Benson Gray

Canoe History Enthusiast
Staff member
2023 is the 90th anniversary of the New Deal. Franklin Delano Roosevelt was sworn in as president on March 4, 1933, and in his speech reassured Americans with the famous line: "the only thing we have to fear is fear itself – nameless, unreasoning, unjustified terror which paralyzes needed efforts to convert retreat into advance” The next 100 days were filled with legislation to help the devastated economy - which had a 25% unemployment rate - - and put Americans to work to feed, clothe and house their families, and build and improve many aspects of the environment. One of the first programs that still impacts us as paddlers and campers and hikers was the creation of the Civilian Conservation Corps on March 31, 1933. The CCC employed young men ages 18-25 to plant billions of trees, restore the damaged lands in the Dust Bowl, fight fires, control erosion, assist with disaster relief, build new state parks, and improve national parks. Eventually over 3 million men were employed - $25 of their $30 monthly stipends were automatically sent home to their families to support them -- and their efforts persist today. You have probably paddled or camped or fished in a site that was improved by the CCC. At the national parks you have probably visited headquarters buildings, used the roads, hiked the trails, stayed in lodgings or campgrounds, forded bridges, and visited rest rooms and other facilities that were constructed by CCC labor; 800 state parks were also created or improved by the CCC as well as historic battlefields and military sites. The CCC programs contributed to the founding of the modern environmental movement.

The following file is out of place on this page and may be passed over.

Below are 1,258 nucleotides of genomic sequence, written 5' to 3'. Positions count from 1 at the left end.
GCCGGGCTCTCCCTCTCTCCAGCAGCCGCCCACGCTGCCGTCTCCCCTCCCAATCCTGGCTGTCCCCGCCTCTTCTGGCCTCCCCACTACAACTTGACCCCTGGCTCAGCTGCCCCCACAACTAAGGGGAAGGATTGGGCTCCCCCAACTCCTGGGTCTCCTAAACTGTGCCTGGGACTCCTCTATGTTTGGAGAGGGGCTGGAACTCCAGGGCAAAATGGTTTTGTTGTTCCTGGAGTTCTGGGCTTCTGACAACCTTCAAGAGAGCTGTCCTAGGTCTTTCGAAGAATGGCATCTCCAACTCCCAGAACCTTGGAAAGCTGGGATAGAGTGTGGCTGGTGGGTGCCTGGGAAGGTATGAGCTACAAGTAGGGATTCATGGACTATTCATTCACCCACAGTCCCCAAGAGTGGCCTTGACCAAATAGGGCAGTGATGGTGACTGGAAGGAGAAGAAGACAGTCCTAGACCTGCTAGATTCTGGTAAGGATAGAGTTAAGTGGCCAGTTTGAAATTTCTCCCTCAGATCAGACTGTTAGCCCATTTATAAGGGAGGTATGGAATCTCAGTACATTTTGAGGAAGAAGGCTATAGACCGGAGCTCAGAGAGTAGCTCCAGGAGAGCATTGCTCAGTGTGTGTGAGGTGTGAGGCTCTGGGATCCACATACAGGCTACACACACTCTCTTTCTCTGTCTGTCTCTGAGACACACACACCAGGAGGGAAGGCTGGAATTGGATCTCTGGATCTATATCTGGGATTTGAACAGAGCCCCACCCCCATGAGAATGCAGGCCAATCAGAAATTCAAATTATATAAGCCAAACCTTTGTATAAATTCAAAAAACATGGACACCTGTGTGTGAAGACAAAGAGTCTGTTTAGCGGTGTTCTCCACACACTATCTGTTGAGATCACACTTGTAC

So I would like to hear from you about your experience with CCC sites, or if you know about family or friends who served with the CCC. The CCC worked in every one of the then 48 states, and Alaska, Hawaii, Puerto Rico, and the US Virgin Islands. If you want to check about a site and whether it was built by the CCC or some other New Deal program, the most complete list for every state is You can also look at the Living New Deal website, and find the interactive map which has over 17,000 sites listed with a section on CCC Camps and parks:: I would like to write an article about this topic for our journal or post something on the website, depending on what material is available.

By the way, another New Deal program that is probably very familiar to many members of the WCHA came two years later - the Social Security Act of August 1935. If you or family members are getting Social Security benefits, or ever collected unemployment benefits or know a widow/er with children who got financial aid, or know a disabled person receiving benefits, it is due to that legislation. Many public buildings that you may visit regularly such as post offices, schools, court houses, hospitals, or airport terminals, were paid for by New Deal programs, such as the WPA, starting 90 years ago and employing millions of workers. And if you noticed murals in any of those buildings, they were painted by artists employed by the Federal Art Project. The New Deal is still all around us. Thanks for your help.

Deborah Gardner,,
WCHA Board member and filmmaker,

The Boat Connects the People: An Interview With Tom MacKenzie ( 2022)
and the award winning film (2015), Contemporary Canoe Builders and Their Work
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